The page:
User guide

A Simple filter

Suppose we want to create a filter that sets all headers to level 1. For this, write this python script:

"""
Set all headers to level 1
"""

from panflute import *

def action(elem, doc):
    if isinstance(elem, Header):
        elem.level = 1

def main(doc=None):
    return run_filter(action, doc=doc) 

if __name__ == '__main__':
    main()

Note

a more complete template is located here

More complex filters

We might want filters that replace an element instead of just modifying it. For instance, suppose we want to replace all emphasized text with striked out text:

"""
Replace Emph elements with Strikeout elements
"""

from panflute import *


def action(elem, doc):
    if isinstance(elem, Emph):
        return Strikeout(*elem.content)


def main(doc=None):
    return run_filter(action, doc=doc)


if __name__ == '__main__':
    main()

Or if we want to remove all tables:

"""
Remove all tables
"""

from panflute import *


def action(elem, doc):
    if isinstance(elem, Table):
        return []


def main(doc=None):
    return run_filter(action, doc=doc)


if __name__ == '__main__':
    main()

Globals and backmatter

Suppose we want to add a table of contents based on all headers, or move all tables to a specific location in the document. This requires tracking global variables (which can be stored as attributes of doc).

To add a table of contents at the beginning:

"""
Add table of contents at the beginning;
uses optional metadata value 'toc-depth'
"""

from panflute import *


def prepare(doc):
    doc.toc = BulletList()
    doc.depth = int(doc.get_metadata('toc-depth', default=1))


def action(elem, doc):
    if isinstance(elem, Header) and elem.level <= doc.depth:
        item = ListItem(Plain(*elem.content))
        doc.toc.content.append(item)


def finalize(doc):
    doc.content.insert(0, doc.toc)
    del doc.toc, doc.depth


def main(doc=None):
    return run_filter(action, prepare=prepare, finalize=finalize, doc=doc) 


if __name__ == '__main__':
    main()

To move all tables to the place where the string $tables is:

"""
Move tables to where the string $tables is.
"""

from panflute import *


def prepare(doc):
    doc.backmatter = []


def action(elem, doc):
    if isinstance(elem, Table):
        doc.backmatter.append(elem)
        return []


def finalize(doc):
    div = Div(*doc.backmatter)
    doc = doc.replace_keyword('$tables', div)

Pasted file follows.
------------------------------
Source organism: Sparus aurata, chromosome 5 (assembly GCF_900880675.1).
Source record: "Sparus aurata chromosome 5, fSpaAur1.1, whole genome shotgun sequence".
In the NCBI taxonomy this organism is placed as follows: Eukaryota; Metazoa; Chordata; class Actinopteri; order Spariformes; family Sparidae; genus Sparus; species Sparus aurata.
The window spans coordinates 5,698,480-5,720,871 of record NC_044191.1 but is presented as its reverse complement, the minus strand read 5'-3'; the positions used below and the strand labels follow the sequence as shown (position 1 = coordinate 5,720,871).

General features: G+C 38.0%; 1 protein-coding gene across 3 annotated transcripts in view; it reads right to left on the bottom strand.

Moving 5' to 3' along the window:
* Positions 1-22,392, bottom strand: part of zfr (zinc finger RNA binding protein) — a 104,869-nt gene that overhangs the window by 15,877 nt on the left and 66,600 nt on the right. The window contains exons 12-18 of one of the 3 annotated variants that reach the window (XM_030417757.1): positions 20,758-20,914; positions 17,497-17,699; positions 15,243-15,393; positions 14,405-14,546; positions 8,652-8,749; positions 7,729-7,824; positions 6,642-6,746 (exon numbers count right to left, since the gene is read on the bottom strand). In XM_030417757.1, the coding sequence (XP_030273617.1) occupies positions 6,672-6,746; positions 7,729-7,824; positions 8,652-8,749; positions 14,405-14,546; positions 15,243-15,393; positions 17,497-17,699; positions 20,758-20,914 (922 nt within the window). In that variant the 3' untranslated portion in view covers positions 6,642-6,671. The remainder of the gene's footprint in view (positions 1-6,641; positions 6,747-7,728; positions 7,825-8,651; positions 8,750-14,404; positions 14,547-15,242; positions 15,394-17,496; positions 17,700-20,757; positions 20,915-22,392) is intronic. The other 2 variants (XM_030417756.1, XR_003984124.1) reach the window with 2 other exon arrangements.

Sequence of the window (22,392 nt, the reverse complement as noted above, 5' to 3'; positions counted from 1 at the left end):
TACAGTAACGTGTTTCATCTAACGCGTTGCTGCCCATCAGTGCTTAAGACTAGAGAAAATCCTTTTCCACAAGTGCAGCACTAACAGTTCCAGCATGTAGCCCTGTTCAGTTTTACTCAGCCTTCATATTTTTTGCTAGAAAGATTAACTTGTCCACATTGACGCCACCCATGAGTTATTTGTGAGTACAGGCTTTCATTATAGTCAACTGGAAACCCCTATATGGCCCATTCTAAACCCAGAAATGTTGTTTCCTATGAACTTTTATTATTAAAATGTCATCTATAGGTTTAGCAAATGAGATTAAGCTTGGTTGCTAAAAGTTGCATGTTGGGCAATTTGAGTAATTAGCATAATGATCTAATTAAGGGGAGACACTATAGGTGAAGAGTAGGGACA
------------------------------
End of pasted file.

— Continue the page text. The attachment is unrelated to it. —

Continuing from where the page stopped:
def main(doc=None):
    return run_filter(action, prepare, finalize, doc=doc)


if __name__ == '__main__':
    main()

Using the included batteries

There are several functions and methods that make your life easier, such as the replace_keyword method shown above.

Other useful functions include convert_text (to load and parse markdown or other formatted text) and stringify (to extract the underlying text from an element and its children). For metadata, you can use the doc.get_metadata attribute to extract user–specified options (booleans, strings, etc.)

For instance, you can combine these functions to allow for include directives (so you can include and parse markdown files from other files).

"""
Panflute filter to allow file includes

Each include statement has its own line and has the syntax:

    $include ../somefolder/somefile

Each include statement must be in its own paragraph. That is, in its own line
and separated by blank lines.

If no extension was given, ".md" is assumed.
"""

import os
import panflute as pf


def is_include_line(elem):
    if len(elem.content) < 3:
        return False
    elif not all (isinstance(x, (pf.Str, pf.Space)) for x in elem.content):
        return False
    elif elem.content[0].text != '$include':
        return False
    elif type(elem.content[1]) != pf.Space:
        return False
    else:
        return True


def get_filename(elem):
    fn = pf.stringify(elem, newlines=False).split(maxsplit=1)[1]
    if not os.path.splitext(fn)[1]:
        fn += '.md'
    return fn


def action(elem, doc):
    if isinstance(elem, pf.Para) and is_include_line(elem):
        
        fn = get_filename(elem)
        if not os.path.isfile(fn):
            return
        
        with open(fn) as f:
            raw = f.read()

        new_elems = pf.convert_text(raw)
        
        # Alternative A:
        return new_elems
        # Alternative B:
        # div = pf.Div(*new_elems, attributes={'source': fn})
        # return div


def main(doc=None):
    return pf.run_filter(action, doc=doc)